If the objective of this regulation is to reduce the emission of methane and other VOC’s as greenhouse gases affecting climate change, I question the effectiveness of the investment contemplated in this regulation as the best way to do so. As stated in the background of this proposed regulation, the EPA estimates the total capital cost alone of the proposed regulation will be $170 to $180 million in 2020 and $280 to $330 million in 2025. This amount of investment in solar and renewable technology implementation would have a far greater positive effect on greenhouse gas reductions with virtually no public health effects. We require a comprehensive energy policy that moves forward to an economy that is not based on fossil fuels. Continuing to build out the infrastructure, fine-tuning the way we extract oil and gas, is not solving the underlying problem.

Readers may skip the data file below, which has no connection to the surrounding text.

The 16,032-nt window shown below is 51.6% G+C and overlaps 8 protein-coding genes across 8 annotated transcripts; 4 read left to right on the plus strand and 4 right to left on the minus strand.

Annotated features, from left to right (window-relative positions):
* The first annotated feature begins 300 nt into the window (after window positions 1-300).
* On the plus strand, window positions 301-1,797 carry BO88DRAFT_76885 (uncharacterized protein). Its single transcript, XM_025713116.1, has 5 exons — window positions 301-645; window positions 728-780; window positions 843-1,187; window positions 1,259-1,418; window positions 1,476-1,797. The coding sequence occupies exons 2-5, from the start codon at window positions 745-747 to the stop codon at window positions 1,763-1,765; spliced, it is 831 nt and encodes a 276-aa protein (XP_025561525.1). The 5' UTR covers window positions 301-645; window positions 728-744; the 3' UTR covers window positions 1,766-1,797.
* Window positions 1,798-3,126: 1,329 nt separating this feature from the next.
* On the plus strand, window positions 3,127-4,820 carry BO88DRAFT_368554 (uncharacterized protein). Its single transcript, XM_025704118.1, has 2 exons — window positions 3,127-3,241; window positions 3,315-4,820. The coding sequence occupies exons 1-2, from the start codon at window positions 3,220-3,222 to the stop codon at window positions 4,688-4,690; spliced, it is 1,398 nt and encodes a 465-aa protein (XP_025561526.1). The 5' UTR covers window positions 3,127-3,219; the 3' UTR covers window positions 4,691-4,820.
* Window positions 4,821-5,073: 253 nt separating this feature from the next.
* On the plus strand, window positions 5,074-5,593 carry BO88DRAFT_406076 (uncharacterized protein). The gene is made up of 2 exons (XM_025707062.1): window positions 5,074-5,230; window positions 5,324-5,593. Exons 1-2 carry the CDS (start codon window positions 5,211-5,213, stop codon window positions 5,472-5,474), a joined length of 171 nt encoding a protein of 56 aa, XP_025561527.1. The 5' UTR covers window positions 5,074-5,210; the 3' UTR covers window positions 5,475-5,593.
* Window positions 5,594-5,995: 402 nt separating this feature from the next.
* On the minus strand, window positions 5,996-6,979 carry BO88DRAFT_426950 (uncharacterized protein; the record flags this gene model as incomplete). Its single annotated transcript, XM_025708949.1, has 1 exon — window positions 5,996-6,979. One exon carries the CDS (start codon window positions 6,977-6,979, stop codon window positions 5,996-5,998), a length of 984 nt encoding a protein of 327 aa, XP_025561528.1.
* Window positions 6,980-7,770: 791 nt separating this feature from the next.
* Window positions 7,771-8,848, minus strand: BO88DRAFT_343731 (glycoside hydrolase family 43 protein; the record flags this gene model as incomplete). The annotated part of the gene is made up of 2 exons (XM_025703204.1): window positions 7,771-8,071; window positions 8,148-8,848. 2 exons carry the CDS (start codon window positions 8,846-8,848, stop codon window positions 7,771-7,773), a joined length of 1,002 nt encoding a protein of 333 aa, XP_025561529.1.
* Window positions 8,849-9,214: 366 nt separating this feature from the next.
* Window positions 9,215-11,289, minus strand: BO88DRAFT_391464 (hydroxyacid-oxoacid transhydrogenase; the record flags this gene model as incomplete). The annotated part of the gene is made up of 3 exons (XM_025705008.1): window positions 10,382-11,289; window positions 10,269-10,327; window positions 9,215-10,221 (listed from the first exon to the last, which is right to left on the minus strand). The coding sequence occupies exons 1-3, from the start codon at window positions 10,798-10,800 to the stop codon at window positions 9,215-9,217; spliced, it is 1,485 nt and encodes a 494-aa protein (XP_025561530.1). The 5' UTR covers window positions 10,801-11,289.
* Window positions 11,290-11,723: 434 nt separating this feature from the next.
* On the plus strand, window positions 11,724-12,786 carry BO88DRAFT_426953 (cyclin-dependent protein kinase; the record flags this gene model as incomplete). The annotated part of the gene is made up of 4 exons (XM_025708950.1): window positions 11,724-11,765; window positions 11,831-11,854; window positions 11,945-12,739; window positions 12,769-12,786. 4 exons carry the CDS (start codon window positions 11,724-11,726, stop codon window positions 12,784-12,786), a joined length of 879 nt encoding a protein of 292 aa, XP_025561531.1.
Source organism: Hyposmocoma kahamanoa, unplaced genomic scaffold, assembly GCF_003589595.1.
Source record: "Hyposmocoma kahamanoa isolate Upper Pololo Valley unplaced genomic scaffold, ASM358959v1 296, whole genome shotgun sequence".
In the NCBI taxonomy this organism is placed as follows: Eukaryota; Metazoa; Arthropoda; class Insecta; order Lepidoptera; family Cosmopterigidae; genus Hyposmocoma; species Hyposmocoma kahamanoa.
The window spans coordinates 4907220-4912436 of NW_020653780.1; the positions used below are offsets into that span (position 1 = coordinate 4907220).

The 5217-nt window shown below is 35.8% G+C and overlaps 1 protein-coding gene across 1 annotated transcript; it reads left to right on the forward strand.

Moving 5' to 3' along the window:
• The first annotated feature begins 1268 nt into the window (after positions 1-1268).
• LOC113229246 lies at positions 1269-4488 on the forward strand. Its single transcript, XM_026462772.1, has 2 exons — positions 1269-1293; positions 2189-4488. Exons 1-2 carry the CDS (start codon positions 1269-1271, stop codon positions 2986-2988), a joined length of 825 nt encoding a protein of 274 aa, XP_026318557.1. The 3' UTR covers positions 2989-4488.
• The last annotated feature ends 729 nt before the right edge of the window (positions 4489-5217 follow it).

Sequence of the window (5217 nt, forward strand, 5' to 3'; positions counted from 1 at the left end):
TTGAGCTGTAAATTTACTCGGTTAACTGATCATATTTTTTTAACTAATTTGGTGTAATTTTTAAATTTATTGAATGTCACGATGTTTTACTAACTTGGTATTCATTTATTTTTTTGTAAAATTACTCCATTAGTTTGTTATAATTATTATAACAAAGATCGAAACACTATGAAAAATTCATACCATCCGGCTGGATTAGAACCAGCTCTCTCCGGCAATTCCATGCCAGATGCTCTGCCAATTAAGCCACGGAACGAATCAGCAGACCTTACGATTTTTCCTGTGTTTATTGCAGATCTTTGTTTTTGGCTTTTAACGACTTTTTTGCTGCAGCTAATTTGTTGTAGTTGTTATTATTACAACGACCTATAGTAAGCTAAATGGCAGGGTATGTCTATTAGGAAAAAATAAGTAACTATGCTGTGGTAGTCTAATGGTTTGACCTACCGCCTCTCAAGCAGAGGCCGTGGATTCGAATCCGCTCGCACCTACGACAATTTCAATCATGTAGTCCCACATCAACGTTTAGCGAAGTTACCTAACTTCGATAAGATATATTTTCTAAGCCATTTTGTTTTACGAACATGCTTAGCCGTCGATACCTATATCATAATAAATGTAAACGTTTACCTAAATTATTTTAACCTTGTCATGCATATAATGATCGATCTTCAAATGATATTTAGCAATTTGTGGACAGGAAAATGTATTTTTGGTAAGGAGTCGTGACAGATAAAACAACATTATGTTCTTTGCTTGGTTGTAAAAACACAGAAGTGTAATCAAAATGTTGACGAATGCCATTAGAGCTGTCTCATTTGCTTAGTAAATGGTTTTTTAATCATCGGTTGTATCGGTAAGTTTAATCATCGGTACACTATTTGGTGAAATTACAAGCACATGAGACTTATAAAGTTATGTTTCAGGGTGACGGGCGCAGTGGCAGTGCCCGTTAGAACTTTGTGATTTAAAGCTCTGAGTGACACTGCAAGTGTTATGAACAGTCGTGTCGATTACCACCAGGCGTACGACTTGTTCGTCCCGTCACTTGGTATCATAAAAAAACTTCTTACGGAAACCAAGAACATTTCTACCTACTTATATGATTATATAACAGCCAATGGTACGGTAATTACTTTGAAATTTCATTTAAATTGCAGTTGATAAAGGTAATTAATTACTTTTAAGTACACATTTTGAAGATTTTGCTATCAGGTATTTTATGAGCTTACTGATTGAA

Specific Recommendations:[8]

Recognizing that the process is in motion, the following specific recommendations may help to make these regulations more effective.


  1. Require Reduced Emission Completions (REC), also known as “green completion,” to reduce methane and other VOC leaks for all wells, not only gas wells. RECs and green completions refer to technologies that capture methane and other gases at the well head during and after well completion and avoid their release into the atmosphere.
  2. Require Leak detection and repair (LDAR) programs for all stages of oil and gas development.
  3. Require advanced technologies to control fugitive emissions.
  4. Require reduction of diesel particulate matter through the use of cleaner combustion engines and alternative fuel types at oil and gas development operations, especially in the transport of water, wastes and chemicals from High Volume Hydraulic Fracturing operations.
  5. Limit venting and flaring gas associated with oil production and ensure that all gas is captured or used on-site.